Veterans And Advocates Fight Back Against Predatory Practices Of For-Profit Colleges
New Grant Program Established; Legislation Planned; Information Campaign Launched; Possible Legal Action Contemplated
First Round of Grants Announced; New Applications Being Accepted
WASHINGTON, Nov. 11, 2012 /PRNewswire-USNewswire/ -- This Veterans Day, Iraq and Afghanistan War veterans and their advocates are launching a counter-attack against for-profit colleges, many of which they say have been using misleading claims to enroll veterans in expensive programs that actually provide little value, but drain their GI Bill education benefits and leave them heavily in debt.
The effort includes a public information campaign to better-inform active-duty service members and returning veterans of their educational options, advocate for federal and state legislation to curb abuses, create a grant program to assist veterans, and take legal action to recover government funds.
The recently established Veterans Student Loan Relief Fund (VSLRF) today announced the first round of grants to assist otherwise financially responsible veterans and qualifying family members, who have incurred excessive education loans to attend for-profit institutions. The grants will help veterans dig out from under the debt burden imposed by the for-profit colleges.
Eleven grants of up to $5,000 were awarded to veterans from seven states: Arizona, California, Illinois, New Mexico, North Carolina, Pennsylvania and Texas. Applications for a second round of grants are currently being accepted through Dec. 1 at http://sms.scholarshipamerica.org/veterans-student-loan-relief.
A new web site – www.knowbeforeyouenroll.org – has also been set up to provide current service members and veterans with information they need to make informed choices about their education, and allow them to file complaints.
"Many for-profit colleges are treating Iraq and Afghanistan veterans very poorly and without respect, taking advantage of their Post-9/11 GI Bill benefits that provide federal financial assistance for returning service members to help them with their education," said retired Marine Col. Patrick Uetz, Director of University of San Diego School of Law's Initiative to Protect Student Veterans. "But veterans and their allies are beginning to battle back – ensuring our veterans receive accurate intel to make informed decisions, as well as fighting for legislative and policy change on their behalf are paramount among our objectives. "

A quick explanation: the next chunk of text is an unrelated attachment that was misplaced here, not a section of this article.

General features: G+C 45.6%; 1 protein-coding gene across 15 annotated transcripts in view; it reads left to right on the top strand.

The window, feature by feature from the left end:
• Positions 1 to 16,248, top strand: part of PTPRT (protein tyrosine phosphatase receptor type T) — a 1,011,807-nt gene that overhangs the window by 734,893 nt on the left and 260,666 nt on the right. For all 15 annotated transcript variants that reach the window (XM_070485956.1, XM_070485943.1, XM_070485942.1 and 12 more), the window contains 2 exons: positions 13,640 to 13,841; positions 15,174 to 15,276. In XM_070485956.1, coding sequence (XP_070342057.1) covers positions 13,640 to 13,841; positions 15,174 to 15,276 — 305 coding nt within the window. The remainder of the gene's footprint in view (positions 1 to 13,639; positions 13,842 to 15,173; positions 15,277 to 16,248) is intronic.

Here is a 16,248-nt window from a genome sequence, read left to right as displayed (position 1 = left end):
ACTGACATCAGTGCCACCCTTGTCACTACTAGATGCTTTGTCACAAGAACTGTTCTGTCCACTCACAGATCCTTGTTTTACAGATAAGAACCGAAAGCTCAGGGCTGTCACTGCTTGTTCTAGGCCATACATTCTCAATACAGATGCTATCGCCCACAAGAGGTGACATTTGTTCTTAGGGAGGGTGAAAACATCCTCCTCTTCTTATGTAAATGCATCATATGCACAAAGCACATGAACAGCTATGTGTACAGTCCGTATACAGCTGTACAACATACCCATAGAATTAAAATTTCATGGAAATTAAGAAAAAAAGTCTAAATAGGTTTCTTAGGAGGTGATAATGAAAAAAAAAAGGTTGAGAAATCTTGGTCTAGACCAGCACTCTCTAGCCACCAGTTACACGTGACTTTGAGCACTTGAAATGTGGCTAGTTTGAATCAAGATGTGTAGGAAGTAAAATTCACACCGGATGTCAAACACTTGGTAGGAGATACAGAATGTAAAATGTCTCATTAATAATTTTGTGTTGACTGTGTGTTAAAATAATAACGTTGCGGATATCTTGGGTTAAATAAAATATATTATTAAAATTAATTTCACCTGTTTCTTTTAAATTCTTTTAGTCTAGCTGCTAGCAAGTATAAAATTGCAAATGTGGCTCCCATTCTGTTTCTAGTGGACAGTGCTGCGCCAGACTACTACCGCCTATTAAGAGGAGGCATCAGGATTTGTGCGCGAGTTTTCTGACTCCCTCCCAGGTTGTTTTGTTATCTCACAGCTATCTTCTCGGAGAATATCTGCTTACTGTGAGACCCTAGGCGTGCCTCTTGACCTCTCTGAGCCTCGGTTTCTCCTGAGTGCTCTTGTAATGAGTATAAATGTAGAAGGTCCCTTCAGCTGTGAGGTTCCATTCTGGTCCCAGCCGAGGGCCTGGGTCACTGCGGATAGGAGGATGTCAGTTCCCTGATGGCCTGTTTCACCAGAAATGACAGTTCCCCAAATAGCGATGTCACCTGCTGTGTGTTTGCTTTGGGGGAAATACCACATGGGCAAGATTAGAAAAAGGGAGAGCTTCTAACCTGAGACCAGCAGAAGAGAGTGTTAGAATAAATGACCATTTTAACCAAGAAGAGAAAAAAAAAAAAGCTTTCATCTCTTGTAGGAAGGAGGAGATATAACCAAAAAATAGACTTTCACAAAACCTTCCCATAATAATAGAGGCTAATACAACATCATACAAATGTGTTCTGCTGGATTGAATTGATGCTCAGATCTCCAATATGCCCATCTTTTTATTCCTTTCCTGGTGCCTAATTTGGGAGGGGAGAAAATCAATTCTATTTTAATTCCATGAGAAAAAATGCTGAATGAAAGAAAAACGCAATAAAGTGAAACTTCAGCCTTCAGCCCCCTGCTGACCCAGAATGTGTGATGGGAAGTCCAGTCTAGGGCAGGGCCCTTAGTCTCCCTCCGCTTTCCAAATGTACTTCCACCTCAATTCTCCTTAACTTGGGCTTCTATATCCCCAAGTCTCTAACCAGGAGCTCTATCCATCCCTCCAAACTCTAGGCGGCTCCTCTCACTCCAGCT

Advocates plan to make a push in the post-election session of Congress to pass legislation similar to a bill recently signed by California Governor Jerry Brown that closed various loopholes for-profit schools have exploited to engage in misleading marketing practices.
Attorneys General in nearly 20 states, led by Kentucky AG Jack Conway, are also mounting a coordinated effort to crack down on for-profit colleges' predatory practices.
In 2008, Congress passed a Post-9/11 GI Bill to mirror the one that helped millions of returning heroes from WWII by offering grants and loans to veterans to pursue a college education in a profession or trade. The WWII GI Bill is credited with helping to build America's middle class.
Many for-profit colleges use hard-sell tactics that are catching returning veterans and active-duty soldiers, sailors, airmen and Marines living on military bases unaware of the high cost and low success rates of these institutions. They sell empty promises of a high quality education and "guaranteed" jobs and pressure veterans into signing long-term contracts on the spot that ultimately exhaust their GI Bill benefits and leave them empty handed – without a degree, without transferable credits and heavily in debt.
The average annual price of a certification program at a for-profit college was nearly $20,000 in 2010 compared to an average of $4,000 at a public college. The for-profits charge as much as $35,000 for an associate's degree program, compared to $8,000 at a public college. Nationwide, nearly 70 percent of all students attending for-profit colleges do not graduate, and most of the credits earned at these colleges do not transfer to traditional colleges.
A scathing report from the Senate's Health, Education, Labor and Pensions Committee, released in July 2012, documented these abuses and found that more than a third of the education benefits awarded under new GI Bill benefits are being used at for-profit colleges.
SOURCE Veterans Student Loan Relief Fund